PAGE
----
It’s beginning to look a lot like Christmas, but there will be no silent night until finals are finished. But before we all head home for Christmas, consider the holiday. A time of pointing at magazines, or online ads, and saying, “I want that.”
It doesn’t need to be selfish; we have simply grown up asking and, often, receiving Christmas gifts, from our two front teeth to hippopotamuses. However, this time of year, from Thanksgiving to the New Year, the question of self-control comes sharply into focus.
Do you want another helping of pumpkin pie? No second thought required. Should I sleep in till noon over break? Too late, it’s already 2 p.m. Humans can be notoriously undisciplined. In the words of that great American social critic Ariana Grande, “I see it. I like it. I want it. I got it.”
Often times our train of thought follows this exact pattern. But the things of life don’t come free to us. Building anything, including the person you should or want to be, takes effort and time.
So this Christmas, commit to waking up every day at 6 a.m., taking a morning jog, reading Scripture for two hours and not binging that Netflix show. Or take a more moderate approach, which is what we would recommend. Take the time over break to purposefully be controlled, to resist the desire to press the “Continue Watching” button or to let the TV press the button for you.
Don’t feel the need to schedule every single second of your break, but at least once, reign yourself in and purposefully resist your impulse. Building self-control is a valuable skill. College forces us to monitor our actions, and entering the post-university will require more self-control yet.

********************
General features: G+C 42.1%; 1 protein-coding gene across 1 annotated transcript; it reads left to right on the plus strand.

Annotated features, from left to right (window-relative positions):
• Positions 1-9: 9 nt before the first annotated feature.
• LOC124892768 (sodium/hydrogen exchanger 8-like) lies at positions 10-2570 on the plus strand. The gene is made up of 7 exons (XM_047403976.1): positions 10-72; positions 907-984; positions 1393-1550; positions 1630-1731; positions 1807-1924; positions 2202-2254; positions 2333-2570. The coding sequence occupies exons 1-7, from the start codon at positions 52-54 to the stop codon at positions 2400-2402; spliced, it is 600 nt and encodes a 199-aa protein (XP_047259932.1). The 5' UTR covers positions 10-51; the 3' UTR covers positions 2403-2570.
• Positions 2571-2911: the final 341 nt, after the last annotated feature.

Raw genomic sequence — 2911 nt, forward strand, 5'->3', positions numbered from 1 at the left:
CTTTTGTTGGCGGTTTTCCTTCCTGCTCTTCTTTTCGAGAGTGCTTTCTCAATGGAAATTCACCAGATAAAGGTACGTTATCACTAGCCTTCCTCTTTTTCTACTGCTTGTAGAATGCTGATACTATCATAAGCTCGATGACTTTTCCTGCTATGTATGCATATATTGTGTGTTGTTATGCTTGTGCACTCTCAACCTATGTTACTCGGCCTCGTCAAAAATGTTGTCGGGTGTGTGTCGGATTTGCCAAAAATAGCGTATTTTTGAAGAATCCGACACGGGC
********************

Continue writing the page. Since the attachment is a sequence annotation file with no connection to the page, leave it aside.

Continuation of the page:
A breath of heat hits your face as your mittened hand removes a pan of sugar cookies from the oven. Yes, you snuck some cookie dough while everyone’s backs were turned. Sneaky you. But now the cookies are warm and perfect. So take one and grab some milk. Enjoy.
When the urge comes to take 10 more though, don’t. Instead, remember this editorial and decide that this is your moment of self-control. After all the lights you hung and stockings you stuffed, you have the power.
Some might say, what’s the point? “I have self-control at college, assignments turned in on time with A’s as a result,” you say. “Why shouldn’t I have 15.2 sugar cookies?”
While a poor example, the point is the ability you receive to continue saying “no” to your stream-of-conscious desires. Like a bacterium that becomes resistant to a pesticide, you become resistant to your desires.
Perhaps you could take a break from social media for, gasp, a week. Or before you make that quick stop into Starbucks for another afternoon drink, keep on driving.
Find an action that you do impulsively or frequently, and choose to take a break from it. Try something new. Go on a walk, or better yet, walk your dog, who would probably love to leave the house.
Paul states in Romans “that which I do I allow not: for what I would, that do I not; but what I hate, that I do.” By tackling the task of saying “no” to sugar cookies—or whatever you decide to have self-control over—you can build a routine of denying yourself.
Despite the popular book by the same name, you cannot simply think and grow rich. You must work at it. Similarly, you cannot sit down one day and tackle a problem you’ve said “yes” to for years. By learning to have impulse control toward something you enjoy, sugar cookies, you can better prepare to deny yourself during situations of higher consequence.
So enjoy your holly, jolly Christmas, dance around the Christmas tree, have a white or blue Christmas and choose to consciously deny yourself just once.